Bigger Isn’t Always Better

We think it makes sense to study your competitors. As analysts, we closely study the competitive threats facing the companies we research. And we study our money management competitors for lessons in what to do (ideas from great investors) and what not to do.

Falling in the “what not to do” bin for us is the tendency to automatically equate firm size with investment excellence. Mega managers often take great pains to highlight how big their businesses are (assets they manage, number of portfolio managers and analysts, number of offices, number of countries in which they invest in, etc.).

Smaller firms tend to have a few potential advantages in seeking strong investment results. We’ve previously discussed the advantages that smaller asset groups have in pursuing investment ideas of all sizes. Clients of smaller firms also can benefit when their investment teams are material owners of the firm and invest alongside their clients.

Finally, think about fine and very well-known restaurants. Do you think Wolfgang Puck is personally making your dinner at Spago (if that’s still around)? He might be for his most famous patrons, but maybe not your dinner (sorry Wolfgang!). Large firms can have prestigious names on their door that may or may not work on your portfolio. Most smaller firm leaders directly analyze and manage all of their accounts whether you are the biggest or smallest investor.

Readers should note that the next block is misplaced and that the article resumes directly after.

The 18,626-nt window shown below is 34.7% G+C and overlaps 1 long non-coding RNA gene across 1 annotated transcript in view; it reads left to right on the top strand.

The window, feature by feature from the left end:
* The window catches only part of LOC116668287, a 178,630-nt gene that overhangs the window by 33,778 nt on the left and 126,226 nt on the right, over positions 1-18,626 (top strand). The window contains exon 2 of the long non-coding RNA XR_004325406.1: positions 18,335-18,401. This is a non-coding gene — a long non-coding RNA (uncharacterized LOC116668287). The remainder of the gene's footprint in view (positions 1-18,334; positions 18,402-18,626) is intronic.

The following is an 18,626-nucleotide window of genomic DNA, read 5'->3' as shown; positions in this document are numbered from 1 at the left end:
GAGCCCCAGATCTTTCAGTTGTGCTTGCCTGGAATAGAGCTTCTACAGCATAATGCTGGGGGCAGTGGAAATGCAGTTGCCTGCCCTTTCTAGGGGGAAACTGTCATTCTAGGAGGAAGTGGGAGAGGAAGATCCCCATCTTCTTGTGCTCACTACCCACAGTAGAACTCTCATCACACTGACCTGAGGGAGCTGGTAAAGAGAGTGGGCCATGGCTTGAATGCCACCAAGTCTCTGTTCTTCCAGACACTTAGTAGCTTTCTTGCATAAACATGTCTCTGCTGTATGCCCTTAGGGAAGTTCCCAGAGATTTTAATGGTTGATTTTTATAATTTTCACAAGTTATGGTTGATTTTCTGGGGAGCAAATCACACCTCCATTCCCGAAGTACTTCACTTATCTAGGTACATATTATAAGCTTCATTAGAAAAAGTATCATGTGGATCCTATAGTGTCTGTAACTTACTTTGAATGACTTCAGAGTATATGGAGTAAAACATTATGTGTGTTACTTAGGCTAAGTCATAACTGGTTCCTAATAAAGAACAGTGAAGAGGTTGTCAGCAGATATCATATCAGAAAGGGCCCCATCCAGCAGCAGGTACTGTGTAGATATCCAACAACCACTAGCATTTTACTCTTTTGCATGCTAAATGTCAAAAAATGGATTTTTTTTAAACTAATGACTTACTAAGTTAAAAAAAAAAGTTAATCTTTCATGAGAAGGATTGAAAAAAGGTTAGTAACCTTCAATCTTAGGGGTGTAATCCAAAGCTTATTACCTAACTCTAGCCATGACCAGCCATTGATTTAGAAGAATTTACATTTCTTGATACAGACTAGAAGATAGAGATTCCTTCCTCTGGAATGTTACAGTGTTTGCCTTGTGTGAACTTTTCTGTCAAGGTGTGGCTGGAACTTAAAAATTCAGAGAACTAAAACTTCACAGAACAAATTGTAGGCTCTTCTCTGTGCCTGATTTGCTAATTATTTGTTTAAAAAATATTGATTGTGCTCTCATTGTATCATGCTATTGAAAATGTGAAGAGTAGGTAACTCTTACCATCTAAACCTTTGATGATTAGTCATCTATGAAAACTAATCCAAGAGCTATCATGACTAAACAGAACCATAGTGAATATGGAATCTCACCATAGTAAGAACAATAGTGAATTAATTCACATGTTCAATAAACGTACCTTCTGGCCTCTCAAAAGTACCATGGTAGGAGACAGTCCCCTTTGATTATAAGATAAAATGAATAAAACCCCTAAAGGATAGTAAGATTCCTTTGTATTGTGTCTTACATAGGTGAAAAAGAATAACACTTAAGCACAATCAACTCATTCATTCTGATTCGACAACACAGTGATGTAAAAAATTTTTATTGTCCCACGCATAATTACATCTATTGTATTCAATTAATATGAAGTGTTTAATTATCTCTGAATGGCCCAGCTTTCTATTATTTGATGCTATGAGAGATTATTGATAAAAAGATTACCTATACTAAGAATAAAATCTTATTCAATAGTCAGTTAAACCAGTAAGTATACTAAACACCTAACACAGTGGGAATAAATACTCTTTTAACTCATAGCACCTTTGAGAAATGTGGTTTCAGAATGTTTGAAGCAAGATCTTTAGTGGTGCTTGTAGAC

Why All Cap?

Triad’s primary investment strategy is known as an all-cap equity strategy. In more straightforward language, it means we are able to invest in small, mid-size and large companies.

And we do. But why?

It gives us a wider group of companies to choose from. We believe that good companies come in all sizes. As we manage concentrated portfolios of our best ideas, it makes sense to draw those ideas from as wide a pool as possible. Given that we require an estimated 15% rate of return from each new investment in the portfolios, not too many companies are investable at any one point in time.

Something else, that we’ve seen happen in our careers at larger investment organizations plays into our appreciation of all cap investing. Mega firms with hordes of analysts can develop the institutional imperative to keep everyone happy by buying something from each sector since they have people working there. It’s human nature to want to see your ideas in the portfolio.

But, in our view, the right thing to do for the client is to avoid areas when our investment criteria aren’t being met. Zero utility company investments? That’s OK with us if there are no ideas there (and no upset utility analyst to avoid eye contact with in the hallway). Since we are all-cap investors, we can do whatever makes the most investment sense.